Hussein Dawah, 63, didn’t have to look twice to know that there was a work of art on the wall outside his restaurant on 19th and Valencia.
“This is not graffiti, this is art,” he said of the ICE agent chasing a mouse known as Speedy Gonzales, an American cartoon character much criticized for depicting an offensive stereotype of Mexicans. “Graffiti, I cover right away.”
Dawah believes it is art because it reminds him of previous street art that has made his business fit into the trendiness of the neighborhood, he said on a sunny Friday as he grilled kebabs he carefully wrapped in pita bread for his customers at Ali Baba’s Cave on 799 Valencia Street, a restaurant that he has owned since 1982.
He’s right. The images were done by the Mexican graffiti artist Yescka, who has visited San Francisco over the last three years with the purpose of teaching youth that art is a way to express themselves.
Kate DeCiccio, mural artist and art teacher at the Leadership High School, invited Yescka to participate in the project Painting with Purpose, which teaches teenagers the technique and development of a mural. They also learn how to integrate their experiences by finding powerful images that transmit how they feel.
“You notice the change in the kids. It’s a different environment, they are attracted to it and although at first they might be a bit apathetic, seeing the evolution of the work they have created allows them to develop [creatively]”, said Yescka of the five-day process of creating a mural at the Leadership High-School.
This year, however, his visit to San Francisco had an added twist. He reunited with his childhood friend who lives in the Mission and met Oaxacan artist Calixto Robles.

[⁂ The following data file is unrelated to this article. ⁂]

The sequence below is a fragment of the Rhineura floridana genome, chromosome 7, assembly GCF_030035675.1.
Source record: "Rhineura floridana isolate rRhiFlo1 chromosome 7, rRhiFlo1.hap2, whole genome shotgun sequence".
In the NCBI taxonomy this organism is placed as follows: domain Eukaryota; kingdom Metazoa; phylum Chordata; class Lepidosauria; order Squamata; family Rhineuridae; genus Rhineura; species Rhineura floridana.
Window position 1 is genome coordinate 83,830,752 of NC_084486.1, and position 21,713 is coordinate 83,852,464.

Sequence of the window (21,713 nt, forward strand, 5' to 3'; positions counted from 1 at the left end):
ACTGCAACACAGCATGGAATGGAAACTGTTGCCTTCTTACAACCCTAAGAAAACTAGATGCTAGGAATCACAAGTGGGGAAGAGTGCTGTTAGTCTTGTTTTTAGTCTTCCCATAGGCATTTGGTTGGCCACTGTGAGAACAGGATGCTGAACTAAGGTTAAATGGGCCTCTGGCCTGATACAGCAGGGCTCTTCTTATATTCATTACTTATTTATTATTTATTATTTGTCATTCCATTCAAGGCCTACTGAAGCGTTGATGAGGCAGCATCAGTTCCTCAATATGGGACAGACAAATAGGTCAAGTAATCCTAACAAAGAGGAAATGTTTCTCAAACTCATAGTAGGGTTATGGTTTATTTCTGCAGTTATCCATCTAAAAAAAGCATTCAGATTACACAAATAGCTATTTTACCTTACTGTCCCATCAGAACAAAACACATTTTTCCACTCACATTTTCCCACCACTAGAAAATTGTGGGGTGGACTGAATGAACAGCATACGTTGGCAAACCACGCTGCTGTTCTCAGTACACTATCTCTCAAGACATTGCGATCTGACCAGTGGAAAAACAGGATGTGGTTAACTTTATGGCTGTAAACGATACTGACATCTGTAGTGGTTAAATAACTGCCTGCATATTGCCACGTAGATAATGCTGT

Meeting with people from his hometown and walking around the Mission inspired him to share his own street art in the Mission and in Oakland. “To me, art belongs in the street because it represents social interests. The people have the highest say, not the galleries,” he said of his guerrilla-art approach.
Yescka believes that a street artist has a responsibility to create images that have strength, a criticism or irony. “I am interested in what is happening today, what happens in the places I visit,” he said. “Latinos are suffering the effects of neoliberal policies — exploitation and discrimination. The massive deportation that forces them to leave family behind, in Arizona that’s in full swing.” His next stop was the border between Arizona and Sonora.
Back on Ali Baba’s Cave, tourists who walk by the stencil of a black and white ICE agent chasing a colored Speedy Gonzales stop. They take their cameras out and snap a photo or two, posing next to the stenciled image. “I was looking for an image that represented Mexicans, but one created by the gringos,” Yescka said of the American cartoon that depicts a brown mouse with a yellow hat and white clothes.
The cartoon was beloved among the Latino population, perhaps not because they identify but because they laugh at how they are falsely perceived in foreign land.
As for Dawah, he liked the art because it prevents the tagging that the city so adamantly requests him to re-paint and it attracts tourists to his restaurant.